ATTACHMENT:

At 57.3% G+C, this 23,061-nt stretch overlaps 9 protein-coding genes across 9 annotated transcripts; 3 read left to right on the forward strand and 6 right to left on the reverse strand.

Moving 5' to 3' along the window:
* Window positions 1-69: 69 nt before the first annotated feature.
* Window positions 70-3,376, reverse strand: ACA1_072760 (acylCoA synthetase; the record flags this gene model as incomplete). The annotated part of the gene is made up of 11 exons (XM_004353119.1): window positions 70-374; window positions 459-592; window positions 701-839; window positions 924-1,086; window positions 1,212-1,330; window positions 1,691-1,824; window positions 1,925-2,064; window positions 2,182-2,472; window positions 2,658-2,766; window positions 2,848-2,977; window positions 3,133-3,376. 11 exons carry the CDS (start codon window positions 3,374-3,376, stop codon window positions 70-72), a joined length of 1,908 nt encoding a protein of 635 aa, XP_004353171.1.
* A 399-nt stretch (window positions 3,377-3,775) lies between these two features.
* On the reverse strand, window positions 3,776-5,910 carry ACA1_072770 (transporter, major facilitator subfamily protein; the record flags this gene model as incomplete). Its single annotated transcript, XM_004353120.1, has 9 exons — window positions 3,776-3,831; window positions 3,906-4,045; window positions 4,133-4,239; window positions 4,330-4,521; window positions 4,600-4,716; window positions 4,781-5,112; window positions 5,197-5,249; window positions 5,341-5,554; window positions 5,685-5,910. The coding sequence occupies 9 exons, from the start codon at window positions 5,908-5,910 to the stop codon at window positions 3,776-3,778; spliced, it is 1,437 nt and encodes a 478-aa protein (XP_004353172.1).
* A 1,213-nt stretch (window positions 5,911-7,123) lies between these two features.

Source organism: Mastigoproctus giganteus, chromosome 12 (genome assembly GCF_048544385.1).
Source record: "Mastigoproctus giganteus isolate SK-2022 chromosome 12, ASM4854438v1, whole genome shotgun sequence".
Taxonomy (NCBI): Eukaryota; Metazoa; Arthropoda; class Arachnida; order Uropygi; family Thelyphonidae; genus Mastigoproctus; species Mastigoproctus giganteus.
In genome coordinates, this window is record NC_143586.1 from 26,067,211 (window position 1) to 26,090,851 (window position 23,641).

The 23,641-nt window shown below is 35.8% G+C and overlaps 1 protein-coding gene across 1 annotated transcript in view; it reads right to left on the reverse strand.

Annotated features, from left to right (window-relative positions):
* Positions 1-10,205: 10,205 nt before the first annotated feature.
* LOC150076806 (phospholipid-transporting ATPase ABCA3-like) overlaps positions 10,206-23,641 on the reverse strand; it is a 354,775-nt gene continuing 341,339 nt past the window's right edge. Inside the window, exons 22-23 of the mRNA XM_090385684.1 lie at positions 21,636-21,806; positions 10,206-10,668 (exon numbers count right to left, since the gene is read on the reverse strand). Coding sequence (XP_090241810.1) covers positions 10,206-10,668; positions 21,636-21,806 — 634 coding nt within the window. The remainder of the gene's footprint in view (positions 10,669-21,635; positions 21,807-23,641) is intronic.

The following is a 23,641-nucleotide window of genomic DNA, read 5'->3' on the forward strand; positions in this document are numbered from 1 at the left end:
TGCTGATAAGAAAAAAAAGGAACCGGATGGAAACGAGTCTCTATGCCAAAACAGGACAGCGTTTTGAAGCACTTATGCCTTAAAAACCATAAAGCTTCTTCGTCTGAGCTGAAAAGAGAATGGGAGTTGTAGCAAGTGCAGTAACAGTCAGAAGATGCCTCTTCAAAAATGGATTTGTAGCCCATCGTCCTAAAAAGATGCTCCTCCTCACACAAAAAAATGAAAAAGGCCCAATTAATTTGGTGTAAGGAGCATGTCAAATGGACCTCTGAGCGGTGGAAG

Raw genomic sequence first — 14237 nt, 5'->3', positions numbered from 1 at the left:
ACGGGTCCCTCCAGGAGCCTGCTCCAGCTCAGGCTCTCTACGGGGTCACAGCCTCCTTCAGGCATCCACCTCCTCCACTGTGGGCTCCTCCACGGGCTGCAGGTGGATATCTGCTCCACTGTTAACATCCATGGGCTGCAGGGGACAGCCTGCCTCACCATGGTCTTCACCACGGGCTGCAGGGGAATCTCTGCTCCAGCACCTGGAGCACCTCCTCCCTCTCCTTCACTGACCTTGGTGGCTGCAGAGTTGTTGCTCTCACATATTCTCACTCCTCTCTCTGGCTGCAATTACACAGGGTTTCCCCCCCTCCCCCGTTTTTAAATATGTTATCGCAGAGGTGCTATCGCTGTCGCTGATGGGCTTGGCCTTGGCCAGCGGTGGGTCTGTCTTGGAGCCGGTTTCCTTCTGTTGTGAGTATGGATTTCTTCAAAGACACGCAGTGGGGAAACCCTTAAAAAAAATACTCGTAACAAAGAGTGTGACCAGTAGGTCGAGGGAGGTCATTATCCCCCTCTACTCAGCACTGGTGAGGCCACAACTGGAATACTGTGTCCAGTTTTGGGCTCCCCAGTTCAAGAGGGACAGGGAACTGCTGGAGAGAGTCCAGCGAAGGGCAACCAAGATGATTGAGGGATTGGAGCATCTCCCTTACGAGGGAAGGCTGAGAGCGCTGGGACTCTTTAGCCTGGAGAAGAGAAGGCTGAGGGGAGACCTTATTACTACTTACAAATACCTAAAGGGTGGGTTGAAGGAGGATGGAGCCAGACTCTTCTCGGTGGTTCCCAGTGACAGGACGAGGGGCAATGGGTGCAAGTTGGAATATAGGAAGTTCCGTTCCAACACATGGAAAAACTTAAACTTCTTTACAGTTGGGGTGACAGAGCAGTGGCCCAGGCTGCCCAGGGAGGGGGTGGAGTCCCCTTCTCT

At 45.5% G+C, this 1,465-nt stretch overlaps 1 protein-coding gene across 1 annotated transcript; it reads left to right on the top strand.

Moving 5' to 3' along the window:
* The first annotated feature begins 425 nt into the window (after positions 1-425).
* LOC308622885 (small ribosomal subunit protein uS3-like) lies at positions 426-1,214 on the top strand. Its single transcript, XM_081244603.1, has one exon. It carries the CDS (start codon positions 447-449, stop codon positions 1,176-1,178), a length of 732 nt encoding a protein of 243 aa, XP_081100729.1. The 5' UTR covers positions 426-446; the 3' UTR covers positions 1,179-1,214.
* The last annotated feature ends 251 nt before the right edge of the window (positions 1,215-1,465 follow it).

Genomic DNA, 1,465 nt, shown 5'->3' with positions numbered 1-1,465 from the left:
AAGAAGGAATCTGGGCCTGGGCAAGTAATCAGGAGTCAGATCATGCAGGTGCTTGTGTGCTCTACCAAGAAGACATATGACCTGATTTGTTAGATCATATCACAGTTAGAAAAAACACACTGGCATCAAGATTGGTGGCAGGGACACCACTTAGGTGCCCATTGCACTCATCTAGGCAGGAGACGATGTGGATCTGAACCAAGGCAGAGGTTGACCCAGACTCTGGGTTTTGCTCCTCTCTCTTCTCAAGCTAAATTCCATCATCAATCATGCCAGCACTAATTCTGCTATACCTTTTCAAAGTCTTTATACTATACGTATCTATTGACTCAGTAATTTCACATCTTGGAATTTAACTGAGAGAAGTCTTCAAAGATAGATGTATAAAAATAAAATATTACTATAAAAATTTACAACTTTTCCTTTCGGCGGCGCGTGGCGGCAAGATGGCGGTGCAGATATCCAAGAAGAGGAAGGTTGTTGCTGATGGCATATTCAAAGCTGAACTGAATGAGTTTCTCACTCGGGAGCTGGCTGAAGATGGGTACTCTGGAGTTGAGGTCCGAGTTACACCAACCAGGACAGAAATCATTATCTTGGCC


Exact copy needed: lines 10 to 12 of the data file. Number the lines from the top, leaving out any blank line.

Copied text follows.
Taxonomy (NCBI): Eukaryota; Metazoa; Arthropoda; class Arachnida; order Uropygi; family Thelyphonidae; genus Mastigoproctus; species Mastigoproctus giganteus.
In genome coordinates, this window is record NC_143586.1 from 26,067,211 (window position 1) to 26,090,851 (window position 23,641).

The 23,641-nt window shown below is 35.8% G+C and overlaps 1 protein-coding gene across 1 annotated transcript in view; it reads right to left on the reverse strand.